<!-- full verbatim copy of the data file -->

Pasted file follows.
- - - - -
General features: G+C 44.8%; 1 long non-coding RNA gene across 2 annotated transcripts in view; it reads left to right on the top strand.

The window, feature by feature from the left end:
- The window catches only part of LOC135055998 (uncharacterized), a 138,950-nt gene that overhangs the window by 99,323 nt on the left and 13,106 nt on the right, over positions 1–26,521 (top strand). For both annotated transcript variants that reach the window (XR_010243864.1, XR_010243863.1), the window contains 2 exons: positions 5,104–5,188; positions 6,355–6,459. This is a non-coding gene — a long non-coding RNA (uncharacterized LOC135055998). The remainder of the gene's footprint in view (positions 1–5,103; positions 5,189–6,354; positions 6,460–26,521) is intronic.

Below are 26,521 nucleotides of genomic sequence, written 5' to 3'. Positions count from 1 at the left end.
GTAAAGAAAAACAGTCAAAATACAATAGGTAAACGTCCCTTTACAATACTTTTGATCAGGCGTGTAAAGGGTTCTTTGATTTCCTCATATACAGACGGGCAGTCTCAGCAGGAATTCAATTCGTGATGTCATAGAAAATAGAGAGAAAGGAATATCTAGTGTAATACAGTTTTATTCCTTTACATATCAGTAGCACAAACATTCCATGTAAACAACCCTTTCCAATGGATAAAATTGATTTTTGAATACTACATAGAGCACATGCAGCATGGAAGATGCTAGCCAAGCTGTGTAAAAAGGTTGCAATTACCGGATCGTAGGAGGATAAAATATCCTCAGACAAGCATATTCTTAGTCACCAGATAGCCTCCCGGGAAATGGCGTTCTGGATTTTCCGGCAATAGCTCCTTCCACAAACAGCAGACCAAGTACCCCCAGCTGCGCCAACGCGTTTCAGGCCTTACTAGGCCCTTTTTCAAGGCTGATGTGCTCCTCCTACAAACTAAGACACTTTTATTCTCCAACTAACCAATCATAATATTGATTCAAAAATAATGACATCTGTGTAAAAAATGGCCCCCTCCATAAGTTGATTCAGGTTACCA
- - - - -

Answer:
General features: G+C 44.8%; 1 long non-coding RNA gene across 2 annotated transcripts in view; it reads left to right on the top strand.

The window, feature by feature from the left end:
- The window catches only part of LOC135055998 (uncharacterized), a 138,950-nt gene that overhangs the window by 99,323 nt on the left and 13,106 nt on the right, over positions 1–26,521 (top strand). For both annotated transcript variants that reach the window (XR_010243864.1, XR_010243863.1), the window contains 2 exons: positions 5,104–5,188; positions 6,355–6,459. This is a non-coding gene — a long non-coding RNA (uncharacterized LOC135055998). The remainder of the gene's footprint in view (positions 1–5,103; positions 5,189–6,354; positions 6,460–26,521) is intronic.

Below are 26,521 nucleotides of genomic sequence, written 5' to 3'. Positions count from 1 at the left end.
GTAAAGAAAAACAGTCAAAATACAATAGGTAAACGTCCCTTTACAATACTTTTGATCAGGCGTGTAAAGGGTTCTTTGATTTCCTCATATACAGACGGGCAGTCTCAGCAGGAATTCAATTCGTGATGTCATAGAAAATAGAGAGAAAGGAATATCTAGTGTAATACAGTTTTATTCCTTTACATATCAGTAGCACAAACATTCCATGTAAACAACCCTTTCCAATGGATAAAATTGATTTTTGAATACTACATAGAGCACATGCAGCATGGAAGATGCTAGCCAAGCTGTGTAAAAAGGTTGCAATTACCGGATCGTAGGAGGATAAAATATCCTCAGACAAGCATATTCTTAGTCACCAGATAGCCTCCCGGGAAATGGCGTTCTGGATTTTCCGGCAATAGCTCCTTCCACAAACAGCAGACCAAGTACCCCCAGCTGCGCCAACGCGTTTCAGGCCTTACTAGGCCCTTTTTCAAGGCTGATGTGCTCCTCCTACAAACTAAGACACTTTTATTCTCCAACTAACCAATCATAATATTGATTCAAAAATAATGACATCTGTGTAAAAAATGGCCCCCTCCATAAGTTGATTCAGGTTACCA